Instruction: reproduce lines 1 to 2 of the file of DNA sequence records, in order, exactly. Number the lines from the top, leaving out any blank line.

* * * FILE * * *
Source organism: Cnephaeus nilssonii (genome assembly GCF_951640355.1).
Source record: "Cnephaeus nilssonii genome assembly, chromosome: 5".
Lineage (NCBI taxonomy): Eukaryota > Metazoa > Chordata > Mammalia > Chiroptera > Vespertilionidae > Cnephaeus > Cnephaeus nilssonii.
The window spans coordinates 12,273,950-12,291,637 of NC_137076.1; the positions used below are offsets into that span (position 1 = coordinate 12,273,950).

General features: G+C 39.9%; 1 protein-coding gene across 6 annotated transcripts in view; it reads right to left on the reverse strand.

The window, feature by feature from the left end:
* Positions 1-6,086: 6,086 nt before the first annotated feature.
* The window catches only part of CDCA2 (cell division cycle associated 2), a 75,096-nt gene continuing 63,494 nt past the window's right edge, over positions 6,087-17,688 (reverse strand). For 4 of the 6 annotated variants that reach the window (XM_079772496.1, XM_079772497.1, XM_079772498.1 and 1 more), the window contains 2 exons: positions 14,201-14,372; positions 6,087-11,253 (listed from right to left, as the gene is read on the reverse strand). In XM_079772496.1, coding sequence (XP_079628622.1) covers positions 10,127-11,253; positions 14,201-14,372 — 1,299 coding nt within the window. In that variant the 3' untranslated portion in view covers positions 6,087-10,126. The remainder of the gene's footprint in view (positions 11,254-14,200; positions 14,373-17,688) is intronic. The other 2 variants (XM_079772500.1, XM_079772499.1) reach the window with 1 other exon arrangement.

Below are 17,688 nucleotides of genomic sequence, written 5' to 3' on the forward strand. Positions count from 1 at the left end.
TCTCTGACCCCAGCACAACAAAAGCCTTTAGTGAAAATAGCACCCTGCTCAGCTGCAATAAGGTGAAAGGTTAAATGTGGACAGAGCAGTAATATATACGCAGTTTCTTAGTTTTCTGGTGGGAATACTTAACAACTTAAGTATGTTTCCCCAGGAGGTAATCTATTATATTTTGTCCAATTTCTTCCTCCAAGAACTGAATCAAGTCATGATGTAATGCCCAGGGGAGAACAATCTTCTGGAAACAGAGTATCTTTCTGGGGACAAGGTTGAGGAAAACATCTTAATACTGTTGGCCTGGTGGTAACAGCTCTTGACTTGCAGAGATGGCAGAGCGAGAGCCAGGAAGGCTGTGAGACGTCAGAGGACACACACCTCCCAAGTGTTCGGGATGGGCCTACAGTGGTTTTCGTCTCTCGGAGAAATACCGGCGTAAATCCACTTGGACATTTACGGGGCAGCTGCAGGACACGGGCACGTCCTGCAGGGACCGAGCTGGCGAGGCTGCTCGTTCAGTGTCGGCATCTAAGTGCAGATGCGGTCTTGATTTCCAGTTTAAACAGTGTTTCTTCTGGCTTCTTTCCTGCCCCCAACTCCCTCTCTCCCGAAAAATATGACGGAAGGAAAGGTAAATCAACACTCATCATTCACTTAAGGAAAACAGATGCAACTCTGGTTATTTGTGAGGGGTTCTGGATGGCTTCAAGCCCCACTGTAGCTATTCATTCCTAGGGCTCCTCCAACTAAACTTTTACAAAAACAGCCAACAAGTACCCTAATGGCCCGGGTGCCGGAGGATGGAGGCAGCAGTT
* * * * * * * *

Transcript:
Source organism: Cnephaeus nilssonii (genome assembly GCF_951640355.1).
Source record: "Cnephaeus nilssonii genome assembly, chromosome: 5".